Ballot initiates: New kids on the bloc

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Though he's participated in dozens of elections, Craig resident Al Martinez still remembers the first time he voted.

"I was so anxious to turn 21 so I'd be able to vote," he said. "In my first election, the guy I voted for won by one vote."

While some 18-year-olds might register this year just to see what voting is like, political candidates are counting on their participation.

Voters in the 18- to 24-year-old range are turning into an important variable in the 2004 election. Both the President Bush and John Kerry campaigns have organized voter registration drives aimed at young people.

Youths are the nation's newest swing voters, with polls showing their support for the major candidates has vacillated in recent months. A Harvard University poll found that, in a five-month period, 19 percent of young potential voters changed their minds about whom they'd support in November.

Moffat County High School senior Kyle Morris isn't wavering. He's clear on whom he'll chose as the next president, and he registered to vote last week so he can make his voice heard.

"It's your right to vote, and you should exercise it," he said.

Morris isn't as certain which way he'll vote in other races, but he thinks he'll just follow a party line.

"Most likely I'll vote Democrat because that's my affiliation," he said.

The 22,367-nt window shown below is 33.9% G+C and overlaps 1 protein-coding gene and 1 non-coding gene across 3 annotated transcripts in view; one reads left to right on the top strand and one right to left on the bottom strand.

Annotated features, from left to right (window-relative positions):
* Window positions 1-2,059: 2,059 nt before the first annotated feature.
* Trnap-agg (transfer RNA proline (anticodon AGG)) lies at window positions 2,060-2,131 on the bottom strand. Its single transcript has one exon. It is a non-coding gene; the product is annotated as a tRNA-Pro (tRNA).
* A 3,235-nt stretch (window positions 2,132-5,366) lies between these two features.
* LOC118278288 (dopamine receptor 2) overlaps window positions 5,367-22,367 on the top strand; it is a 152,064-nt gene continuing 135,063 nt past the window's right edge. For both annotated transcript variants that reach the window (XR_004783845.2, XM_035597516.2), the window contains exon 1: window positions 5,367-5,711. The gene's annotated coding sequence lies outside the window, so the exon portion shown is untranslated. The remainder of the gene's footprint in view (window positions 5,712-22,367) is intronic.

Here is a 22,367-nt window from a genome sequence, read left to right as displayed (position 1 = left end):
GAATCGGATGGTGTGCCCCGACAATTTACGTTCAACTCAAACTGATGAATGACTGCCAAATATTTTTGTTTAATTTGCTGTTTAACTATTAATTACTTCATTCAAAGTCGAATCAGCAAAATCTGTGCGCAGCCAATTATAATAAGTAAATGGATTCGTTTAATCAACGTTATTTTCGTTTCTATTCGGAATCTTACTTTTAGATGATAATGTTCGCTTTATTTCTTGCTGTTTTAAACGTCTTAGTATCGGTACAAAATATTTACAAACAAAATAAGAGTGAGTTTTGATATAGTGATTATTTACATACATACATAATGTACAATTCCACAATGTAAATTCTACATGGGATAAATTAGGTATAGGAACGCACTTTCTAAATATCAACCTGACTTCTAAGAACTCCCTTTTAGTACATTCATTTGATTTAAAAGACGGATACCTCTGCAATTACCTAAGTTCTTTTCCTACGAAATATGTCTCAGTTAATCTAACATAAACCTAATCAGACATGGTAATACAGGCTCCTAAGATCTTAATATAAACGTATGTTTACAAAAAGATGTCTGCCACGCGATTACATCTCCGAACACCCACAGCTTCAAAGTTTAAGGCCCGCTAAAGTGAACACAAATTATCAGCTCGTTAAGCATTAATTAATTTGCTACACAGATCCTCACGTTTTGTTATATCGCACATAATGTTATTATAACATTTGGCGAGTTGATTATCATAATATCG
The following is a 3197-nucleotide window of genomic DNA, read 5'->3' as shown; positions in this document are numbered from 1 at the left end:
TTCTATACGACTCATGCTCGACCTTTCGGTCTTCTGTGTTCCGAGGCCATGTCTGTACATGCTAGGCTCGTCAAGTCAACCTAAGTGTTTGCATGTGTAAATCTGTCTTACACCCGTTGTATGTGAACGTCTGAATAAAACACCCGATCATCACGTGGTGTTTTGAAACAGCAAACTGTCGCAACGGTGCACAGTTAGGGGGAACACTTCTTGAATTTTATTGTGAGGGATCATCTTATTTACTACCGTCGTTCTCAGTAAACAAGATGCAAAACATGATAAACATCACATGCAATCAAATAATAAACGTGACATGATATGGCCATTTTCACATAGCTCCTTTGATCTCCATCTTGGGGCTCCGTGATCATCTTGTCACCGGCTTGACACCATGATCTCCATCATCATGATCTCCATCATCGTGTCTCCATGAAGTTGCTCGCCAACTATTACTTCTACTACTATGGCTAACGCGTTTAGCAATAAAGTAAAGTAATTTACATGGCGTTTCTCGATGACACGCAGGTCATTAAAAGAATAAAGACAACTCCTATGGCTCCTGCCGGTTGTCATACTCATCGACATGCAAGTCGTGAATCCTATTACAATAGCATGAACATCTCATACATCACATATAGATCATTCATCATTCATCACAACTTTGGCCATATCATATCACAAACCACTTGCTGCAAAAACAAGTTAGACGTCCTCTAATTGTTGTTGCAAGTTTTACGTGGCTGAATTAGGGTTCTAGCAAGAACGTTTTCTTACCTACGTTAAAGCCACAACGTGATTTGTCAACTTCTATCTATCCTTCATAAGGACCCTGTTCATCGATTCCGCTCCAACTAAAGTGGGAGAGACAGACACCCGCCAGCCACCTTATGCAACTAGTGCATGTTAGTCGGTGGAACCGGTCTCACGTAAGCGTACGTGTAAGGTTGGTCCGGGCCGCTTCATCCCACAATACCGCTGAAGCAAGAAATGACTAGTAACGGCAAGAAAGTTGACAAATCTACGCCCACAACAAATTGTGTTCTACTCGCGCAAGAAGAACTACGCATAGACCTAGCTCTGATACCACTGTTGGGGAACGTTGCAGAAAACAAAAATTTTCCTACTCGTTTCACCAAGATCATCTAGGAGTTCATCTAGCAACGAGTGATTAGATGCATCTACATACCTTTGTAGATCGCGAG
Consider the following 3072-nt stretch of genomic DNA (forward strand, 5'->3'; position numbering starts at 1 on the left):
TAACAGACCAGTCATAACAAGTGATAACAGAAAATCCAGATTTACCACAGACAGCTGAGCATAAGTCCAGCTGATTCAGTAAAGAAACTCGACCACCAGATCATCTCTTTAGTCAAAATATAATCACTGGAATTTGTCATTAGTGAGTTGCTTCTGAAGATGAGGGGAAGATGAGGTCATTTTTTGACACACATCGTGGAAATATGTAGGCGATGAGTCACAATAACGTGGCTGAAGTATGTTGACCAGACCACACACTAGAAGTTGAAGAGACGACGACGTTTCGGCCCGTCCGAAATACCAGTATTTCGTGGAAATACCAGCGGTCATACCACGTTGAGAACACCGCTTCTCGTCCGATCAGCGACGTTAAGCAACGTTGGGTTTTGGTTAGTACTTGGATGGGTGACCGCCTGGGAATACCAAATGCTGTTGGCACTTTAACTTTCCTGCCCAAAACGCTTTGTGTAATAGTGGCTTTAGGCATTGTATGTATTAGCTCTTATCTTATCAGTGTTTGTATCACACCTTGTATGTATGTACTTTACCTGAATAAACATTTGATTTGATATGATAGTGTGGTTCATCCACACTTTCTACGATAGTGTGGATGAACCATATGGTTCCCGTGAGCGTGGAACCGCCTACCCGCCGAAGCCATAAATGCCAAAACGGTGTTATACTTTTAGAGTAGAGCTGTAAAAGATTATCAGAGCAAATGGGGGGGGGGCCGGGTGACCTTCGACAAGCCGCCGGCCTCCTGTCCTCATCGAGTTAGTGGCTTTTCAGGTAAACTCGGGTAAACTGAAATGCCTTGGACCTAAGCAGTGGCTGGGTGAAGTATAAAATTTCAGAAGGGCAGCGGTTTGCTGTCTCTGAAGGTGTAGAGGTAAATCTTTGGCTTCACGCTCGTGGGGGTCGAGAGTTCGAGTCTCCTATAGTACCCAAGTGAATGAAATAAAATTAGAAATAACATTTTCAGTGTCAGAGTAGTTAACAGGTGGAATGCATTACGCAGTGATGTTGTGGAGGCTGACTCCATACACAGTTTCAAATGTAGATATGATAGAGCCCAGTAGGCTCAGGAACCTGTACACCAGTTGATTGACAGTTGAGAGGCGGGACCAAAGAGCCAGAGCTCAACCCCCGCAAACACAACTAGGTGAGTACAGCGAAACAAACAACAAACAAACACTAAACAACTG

Morris missed Thursday's presidential debate because it conflicted with homecoming activities, but he said he would have liked to see it.

He said he educates himself about the candidates by reading newspapers and watching the news.

"But I think parents have the biggest influence," he said.

In Craig, Moffat County Clerk and Recorder Elaine Sullivan said she's seen a number of 18-year-olds register to vote.

"We've had, I think, a good turnout for 18-year-olds," she said. "It feels like maybe patriotism is coming back."

Sullivan said several of the teens who have registered were surprised the process was so easy.

Others, such as Chandra Maneotis, came with their parents but looked for some privacy.

"She told me she didn't want her mom to see what party she registered for," Sullivan said.

Although voter registration may be high among 18-year-olds, turnout usually isn't.

Just 27 percent of all 18-year-old voters voted in the 2000 presidential election, compared with 73 percent of all 67- and 68-year-old voters.

Eighteen-year-olds earned the right to vote in 1971 and had their highest turnout for the 1972 election.

The voting age was lowered from 21 to 18 after the Vietnam War, when people protested 18-year-olds being drafted to fight, but not being able to vote.

Traditionally, young voters have been among the least likely Americans to vote. Exit polls from the 2000 election found that, of 48 million potential voters younger than 30, only about 18 million of them went to the polls.

"I think young kids don't think the issues have much to do with them," Morris said.

Moffat County High School American government teacher Liane Davis-Kling said the reasons young people do and don't vote vary.

"It depends on how they feel about the issues and the candidates," she said. "For some, it's more like just one more thing (adults) are nagging them to do."

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